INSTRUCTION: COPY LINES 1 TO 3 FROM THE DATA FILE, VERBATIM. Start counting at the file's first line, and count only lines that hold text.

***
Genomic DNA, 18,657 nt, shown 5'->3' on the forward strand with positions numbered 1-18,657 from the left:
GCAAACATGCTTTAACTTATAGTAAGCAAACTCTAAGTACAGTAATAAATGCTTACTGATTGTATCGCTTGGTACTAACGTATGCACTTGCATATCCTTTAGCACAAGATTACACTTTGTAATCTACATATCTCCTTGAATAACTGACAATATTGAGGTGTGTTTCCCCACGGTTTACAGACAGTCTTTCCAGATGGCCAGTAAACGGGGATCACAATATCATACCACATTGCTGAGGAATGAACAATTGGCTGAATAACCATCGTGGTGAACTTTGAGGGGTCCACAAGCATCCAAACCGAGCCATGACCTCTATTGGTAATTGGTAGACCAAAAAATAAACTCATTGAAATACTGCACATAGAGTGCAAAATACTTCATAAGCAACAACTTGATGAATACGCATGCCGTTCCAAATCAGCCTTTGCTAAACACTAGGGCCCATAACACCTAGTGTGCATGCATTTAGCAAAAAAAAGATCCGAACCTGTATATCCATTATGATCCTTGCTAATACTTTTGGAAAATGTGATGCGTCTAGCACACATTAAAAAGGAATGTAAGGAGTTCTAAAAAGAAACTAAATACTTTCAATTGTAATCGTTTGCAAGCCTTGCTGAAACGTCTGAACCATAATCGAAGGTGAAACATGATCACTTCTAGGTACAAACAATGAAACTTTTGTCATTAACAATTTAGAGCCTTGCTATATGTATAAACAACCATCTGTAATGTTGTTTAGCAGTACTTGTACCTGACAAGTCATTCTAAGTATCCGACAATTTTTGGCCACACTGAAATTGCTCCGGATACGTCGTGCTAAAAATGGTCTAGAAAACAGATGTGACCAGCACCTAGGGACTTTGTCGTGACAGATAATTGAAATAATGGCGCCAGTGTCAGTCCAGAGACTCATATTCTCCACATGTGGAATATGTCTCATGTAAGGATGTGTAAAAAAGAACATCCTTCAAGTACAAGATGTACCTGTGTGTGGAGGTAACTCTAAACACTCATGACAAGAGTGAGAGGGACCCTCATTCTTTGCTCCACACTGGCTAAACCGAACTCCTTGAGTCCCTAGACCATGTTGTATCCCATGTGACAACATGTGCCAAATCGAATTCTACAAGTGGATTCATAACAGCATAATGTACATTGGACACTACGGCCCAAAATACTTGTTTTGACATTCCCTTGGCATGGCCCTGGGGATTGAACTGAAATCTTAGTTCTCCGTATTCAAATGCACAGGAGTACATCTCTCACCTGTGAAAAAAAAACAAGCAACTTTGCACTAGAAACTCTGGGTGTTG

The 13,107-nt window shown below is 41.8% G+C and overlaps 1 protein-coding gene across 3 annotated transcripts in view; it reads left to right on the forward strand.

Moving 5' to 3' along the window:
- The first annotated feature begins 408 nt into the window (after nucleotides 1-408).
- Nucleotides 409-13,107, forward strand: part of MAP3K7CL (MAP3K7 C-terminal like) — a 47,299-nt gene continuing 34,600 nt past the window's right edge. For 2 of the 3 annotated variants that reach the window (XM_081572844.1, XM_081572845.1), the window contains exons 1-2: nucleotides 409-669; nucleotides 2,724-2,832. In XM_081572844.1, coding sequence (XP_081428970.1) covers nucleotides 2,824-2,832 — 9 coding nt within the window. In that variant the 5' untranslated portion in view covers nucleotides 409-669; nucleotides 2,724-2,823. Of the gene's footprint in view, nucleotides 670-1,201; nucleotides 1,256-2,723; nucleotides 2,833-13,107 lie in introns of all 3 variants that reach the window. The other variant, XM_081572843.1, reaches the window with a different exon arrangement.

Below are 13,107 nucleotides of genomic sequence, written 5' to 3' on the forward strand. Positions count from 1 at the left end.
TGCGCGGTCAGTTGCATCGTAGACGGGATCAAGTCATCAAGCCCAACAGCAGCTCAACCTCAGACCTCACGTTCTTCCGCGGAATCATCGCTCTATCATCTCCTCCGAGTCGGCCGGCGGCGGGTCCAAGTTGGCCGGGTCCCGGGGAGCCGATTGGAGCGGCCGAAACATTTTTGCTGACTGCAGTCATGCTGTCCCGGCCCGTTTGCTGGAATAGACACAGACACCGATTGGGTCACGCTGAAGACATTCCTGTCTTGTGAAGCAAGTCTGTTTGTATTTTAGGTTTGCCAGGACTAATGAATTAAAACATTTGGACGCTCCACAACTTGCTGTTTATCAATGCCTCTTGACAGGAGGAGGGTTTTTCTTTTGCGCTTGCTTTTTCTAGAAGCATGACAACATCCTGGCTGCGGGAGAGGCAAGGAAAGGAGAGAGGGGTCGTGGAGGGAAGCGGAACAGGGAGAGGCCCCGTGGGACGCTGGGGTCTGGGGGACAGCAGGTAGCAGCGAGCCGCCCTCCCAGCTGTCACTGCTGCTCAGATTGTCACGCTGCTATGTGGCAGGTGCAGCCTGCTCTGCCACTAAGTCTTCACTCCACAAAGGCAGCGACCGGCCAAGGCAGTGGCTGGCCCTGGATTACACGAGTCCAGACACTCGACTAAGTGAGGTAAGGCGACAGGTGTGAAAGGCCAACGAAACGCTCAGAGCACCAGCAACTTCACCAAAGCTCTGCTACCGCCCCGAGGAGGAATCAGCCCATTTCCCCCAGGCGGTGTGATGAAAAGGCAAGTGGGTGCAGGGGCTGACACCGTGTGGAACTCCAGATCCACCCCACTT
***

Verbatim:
Genomic DNA, 18,657 nt, shown 5'->3' on the forward strand with positions numbered 1-18,657 from the left:
GCAAACATGCTTTAACTTATAGTAAGCAAACTCTAAGTACAGTAATAAATGCTTACTGATTGTATCGCTTGGTACTAACGTATGCACTTGCATATCCTTTAGCACAAGATTACACTTTGTAATCTACATATCTCCTTGAATAACTGACAATATTGAGGTGTGTTTCCCCACGGTTTACAGACAGTCTTTCCAGATGGCCAGTAAACGGGGATCACAATATCATACCACATTGCTGAGGAATGAACAATTGGCTGAATAACCATCGTGGTGAACTTTGAGGGGTCCACAAGCATCCAAACCGAGCCATGACCTCTATTGGTAATTGGTAGACCAAAAAATAAACTCATTGAAATACTGCACATAGAGTGCAAAATACTTCATAAGCAACAACTTGATGAATACGCATGCCGTTCCAAATCAGCCTTTGCTAAACACTAGGGCCCATAACACCTAGTGTGCATGCATTTAGCAAAAAAAAGATCCGAACCTGTATATCCATTATGATCCTTGCTAATACTTTTGGAAAATGTGATGCGTCTAGCACACATTAAAAAGGAATGTAAGGAGTTCTAAAAAGAAACTAAATACTTTCAATTGTAATCGTTTGCAAGCCTTGCTGAAACGTCTGAACCATAATCGAAGGTGAAACATGATCACTTCTAGGTACAAACAATGAAACTTTTGTCATTAACAATTTAGAGCCTTGCTATATGTATAAACAACCATCTGTAATGTTGTTTAGCAGTACTTGTACCTGACAAGTCATTCTAAGTATCCGACAATTTTTGGCCACACTGAAATTGCTCCGGATACGTCGTGCTAAAAATGGTCTAGAAAACAGATGTGACCAGCACCTAGGGACTTTGTCGTGACAGATAATTGAAATAATGGCGCCAGTGTCAGTCCAGAGACTCATATTCTCCACATGTGGAATATGTCTCATGTAAGGATGTGTAAAAAAGAACATCCTTCAAGTACAAGATGTACCTGTGTGTGGAGGTAACTCTAAACACTCATGACAAGAGTGAGAGGGACCCTCATTCTTTGCTCCACACTGGCTAAACCGAACTCCTTGAGTCCCTAGACCATGTTGTATCCCATGTGACAACATGTGCCAAATCGAATTCTACAAGTGGATTCATAACAGCATAATGTACATTGGACACTACGGCCCAAAATACTTGTTTTGACATTCCCTTGGCATGGCCCTGGGGATTGAACTGAAATCTTAGTTCTCCGTATTCAAATGCACAGGAGTACATCTCTCACCTGTGAAAAAAAAACAAGCAACTTTGCACTAGAAACTCTGGGTGTTG

The 13,107-nt window shown below is 41.8% G+C and overlaps 1 protein-coding gene across 3 annotated transcripts in view; it reads left to right on the forward strand.